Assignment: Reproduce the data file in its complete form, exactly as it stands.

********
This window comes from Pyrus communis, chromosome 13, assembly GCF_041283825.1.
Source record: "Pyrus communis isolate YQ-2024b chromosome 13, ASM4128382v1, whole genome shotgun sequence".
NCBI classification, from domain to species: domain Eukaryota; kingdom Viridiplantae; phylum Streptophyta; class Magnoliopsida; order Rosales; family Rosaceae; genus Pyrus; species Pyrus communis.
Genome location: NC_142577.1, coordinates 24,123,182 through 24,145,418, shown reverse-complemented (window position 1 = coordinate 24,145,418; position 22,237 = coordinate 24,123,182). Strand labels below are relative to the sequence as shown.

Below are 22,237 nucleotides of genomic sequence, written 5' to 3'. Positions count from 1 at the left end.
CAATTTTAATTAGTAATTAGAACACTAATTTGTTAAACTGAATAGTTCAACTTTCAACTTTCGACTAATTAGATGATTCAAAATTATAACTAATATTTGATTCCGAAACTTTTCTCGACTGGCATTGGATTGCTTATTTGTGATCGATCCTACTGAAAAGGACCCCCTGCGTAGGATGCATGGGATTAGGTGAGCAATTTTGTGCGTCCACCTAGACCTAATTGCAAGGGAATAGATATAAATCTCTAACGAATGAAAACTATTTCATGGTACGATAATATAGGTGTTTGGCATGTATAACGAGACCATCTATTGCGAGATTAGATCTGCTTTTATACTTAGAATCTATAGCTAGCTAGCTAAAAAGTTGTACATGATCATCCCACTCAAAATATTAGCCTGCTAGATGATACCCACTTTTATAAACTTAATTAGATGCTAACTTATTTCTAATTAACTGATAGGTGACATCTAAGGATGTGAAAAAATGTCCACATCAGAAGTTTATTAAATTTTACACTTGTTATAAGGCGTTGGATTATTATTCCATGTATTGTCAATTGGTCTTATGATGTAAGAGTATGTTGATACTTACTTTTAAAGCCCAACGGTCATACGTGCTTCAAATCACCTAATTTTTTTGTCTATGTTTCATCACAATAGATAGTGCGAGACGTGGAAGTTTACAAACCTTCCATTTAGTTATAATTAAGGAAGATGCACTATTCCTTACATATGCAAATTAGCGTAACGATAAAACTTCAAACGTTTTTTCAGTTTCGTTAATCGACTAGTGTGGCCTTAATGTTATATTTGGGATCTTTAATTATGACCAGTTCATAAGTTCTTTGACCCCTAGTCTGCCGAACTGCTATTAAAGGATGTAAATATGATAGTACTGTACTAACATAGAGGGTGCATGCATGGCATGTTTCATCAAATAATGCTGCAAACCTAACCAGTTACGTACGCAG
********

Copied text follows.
This window comes from Pyrus communis, chromosome 13, assembly GCF_041283825.1.
Source record: "Pyrus communis isolate YQ-2024b chromosome 13, ASM4128382v1, whole genome shotgun sequence".
NCBI classification, from domain to species: domain Eukaryota; kingdom Viridiplantae; phylum Streptophyta; class Magnoliopsida; order Rosales; family Rosaceae; genus Pyrus; species Pyrus communis.
Genome location: NC_142577.1, coordinates 24,123,182 through 24,145,418, shown reverse-complemented (window position 1 = coordinate 24,145,418; position 22,237 = coordinate 24,123,182). Strand labels below are relative to the sequence as shown.

Below are 22,237 nucleotides of genomic sequence, written 5' to 3'. Positions count from 1 at the left end.
CAATTTTAATTAGTAATTAGAACACTAATTTGTTAAACTGAATAGTTCAACTTTCAACTTTCGACTAATTAGATGATTCAAAATTATAACTAATATTTGATTCCGAAACTTTTCTCGACTGGCATTGGATTGCTTATTTGTGATCGATCCTACTGAAAAGGACCCCCTGCGTAGGATGCATGGGATTAGGTGAGCAATTTTGTGCGTCCACCTAGACCTAATTGCAAGGGAATAGATATAAATCTCTAACGAATGAAAACTATTTCATGGTACGATAATATAGGTGTTTGGCATGTATAACGAGACCATCTATTGCGAGATTAGATCTGCTTTTATACTTAGAATCTATAGCTAGCTAGCTAAAAAGTTGTACATGATCATCCCACTCAAAATATTAGCCTGCTAGATGATACCCACTTTTATAAACTTAATTAGATGCTAACTTATTTCTAATTAACTGATAGGTGACATCTAAGGATGTGAAAAAATGTCCACATCAGAAGTTTATTAAATTTTACACTTGTTATAAGGCGTTGGATTATTATTCCATGTATTGTCAATTGGTCTTATGATGTAAGAGTATGTTGATACTTACTTTTAAAGCCCAACGGTCATACGTGCTTCAAATCACCTAATTTTTTTGTCTATGTTTCATCACAATAGATAGTGCGAGACGTGGAAGTTTACAAACCTTCCATTTAGTTATAATTAAGGAAGATGCACTATTCCTTACATATGCAAATTAGCGTAACGATAAAACTTCAAACGTTTTTTCAGTTTCGTTAATCGACTAGTGTGGCCTTAATGTTATATTTGGGATCTTTAATTATGACCAGTTCATAAGTTCTTTGACCCCTAGTCTGCCGAACTGCTATTAAAGGATGTAAATATGATAGTACTGTACTAACATAGAGGGTGCATGCATGGCATGTTTCATCAAATAATGCTGCAAACCTAACCAGTTACGTACGCAG